Queen Elizabeth marked a very important milestone on June 2 — her Platinum Jubilee.
But during one of the main events — the Trooping the Color parade — one special, less-recognized person made an appearance alongside her: Prince Edward, the Duke of Kent.
So, who is this lesser-known royal?
The duke, 86, is the 96-year-old queen’s first cousin and he emerged on the Buckingham Palace balcony to receive the official salute to celebrate the monarch’s momentous 70-year reign.
The duke took the place of the sovereign’s late husband, Prince Philip, the Duke of Edinburgh, who died last year at 99.
Prince Edward gave his red military uniform for the event and later joined other members of the royal family to wave to the crowds standing below the palace.
The Duke of Kent is the son of Prince George, who died in an aircraft crash in 1942 and inherited the dukedom at 6. Prince George was the fourth son of King George V and Queen Mary, as well the younger brother of King George VI.
King George VI was the queen’s father; he died in February 1952.
Prince Edward’s mother, Princess Marina of Greece and Denmark, was also a first cousin of Prince Philip.
This line of the royal family tree would make him both the second cousin and the first cousin once removed to the queen’s oldest son and heir, Prince Charles.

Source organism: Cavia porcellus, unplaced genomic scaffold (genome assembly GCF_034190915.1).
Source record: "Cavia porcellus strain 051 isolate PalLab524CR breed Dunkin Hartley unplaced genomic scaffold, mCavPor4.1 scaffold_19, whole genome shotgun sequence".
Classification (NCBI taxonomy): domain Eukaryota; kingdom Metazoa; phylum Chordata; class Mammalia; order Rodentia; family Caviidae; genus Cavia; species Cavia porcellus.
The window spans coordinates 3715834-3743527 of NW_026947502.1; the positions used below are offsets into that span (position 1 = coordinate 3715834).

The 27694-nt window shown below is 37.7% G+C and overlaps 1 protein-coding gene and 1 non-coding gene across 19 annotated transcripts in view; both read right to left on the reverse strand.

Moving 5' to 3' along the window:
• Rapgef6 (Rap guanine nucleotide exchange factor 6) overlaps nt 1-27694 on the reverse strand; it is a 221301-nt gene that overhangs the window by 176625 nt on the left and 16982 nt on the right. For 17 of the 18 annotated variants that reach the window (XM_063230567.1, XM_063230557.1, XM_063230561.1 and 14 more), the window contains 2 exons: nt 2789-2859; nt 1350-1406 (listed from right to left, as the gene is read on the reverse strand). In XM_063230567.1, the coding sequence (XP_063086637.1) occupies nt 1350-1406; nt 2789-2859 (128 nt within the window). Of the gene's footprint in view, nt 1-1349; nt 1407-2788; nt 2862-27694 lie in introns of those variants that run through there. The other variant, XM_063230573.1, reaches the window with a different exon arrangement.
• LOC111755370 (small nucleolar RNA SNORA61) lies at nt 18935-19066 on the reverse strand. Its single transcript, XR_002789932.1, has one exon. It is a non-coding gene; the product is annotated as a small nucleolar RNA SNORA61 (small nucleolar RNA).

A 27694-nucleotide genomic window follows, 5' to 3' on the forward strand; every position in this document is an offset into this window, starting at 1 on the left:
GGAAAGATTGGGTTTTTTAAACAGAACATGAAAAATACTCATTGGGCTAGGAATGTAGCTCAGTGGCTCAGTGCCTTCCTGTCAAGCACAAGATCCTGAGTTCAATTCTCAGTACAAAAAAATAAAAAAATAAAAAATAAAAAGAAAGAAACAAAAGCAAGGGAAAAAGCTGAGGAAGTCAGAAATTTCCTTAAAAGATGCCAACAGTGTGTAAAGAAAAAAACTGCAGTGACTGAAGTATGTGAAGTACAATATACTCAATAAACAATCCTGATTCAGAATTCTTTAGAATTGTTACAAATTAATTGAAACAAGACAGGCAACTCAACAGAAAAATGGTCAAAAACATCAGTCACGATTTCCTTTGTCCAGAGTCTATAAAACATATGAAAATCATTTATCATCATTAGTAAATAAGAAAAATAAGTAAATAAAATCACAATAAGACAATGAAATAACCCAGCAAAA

Edward is married to Katharine Worsley, the Duchess of Kent, and they have three children — George, Earl of St Andrews, Lady Helen Taylor and Lord Nicholas Windsor.
The Duchess of Kent, 89, achieved notoriety in 1994 when she converted to Catholicism. She was the first member of the royal family to do so publicly since the passage of the Act of Settlement in 1701. Since the conversion happened after their wedding, the duke didn’t squander his position in the line of succession.
Edward has also served in the military for more than 20 years, according to the official royal family website.
He was the first member of the family to make an official visit to China in 1979.
The family’s site notes that the father of three “is involved with over 140 different charities, organizations and professional bodies which cover a wide range of issues, from commemorating the war dead to fostering the development of British technology and industry.
“His Royal Highness undertakes numerous engagements each year in support of these organisations, both in the UK and across the Commonwealth,” the site added.
He also escorted Queen Elizabeth during last year’s reduced Trooping the Color ceremony amid the COVID-19 pandemic.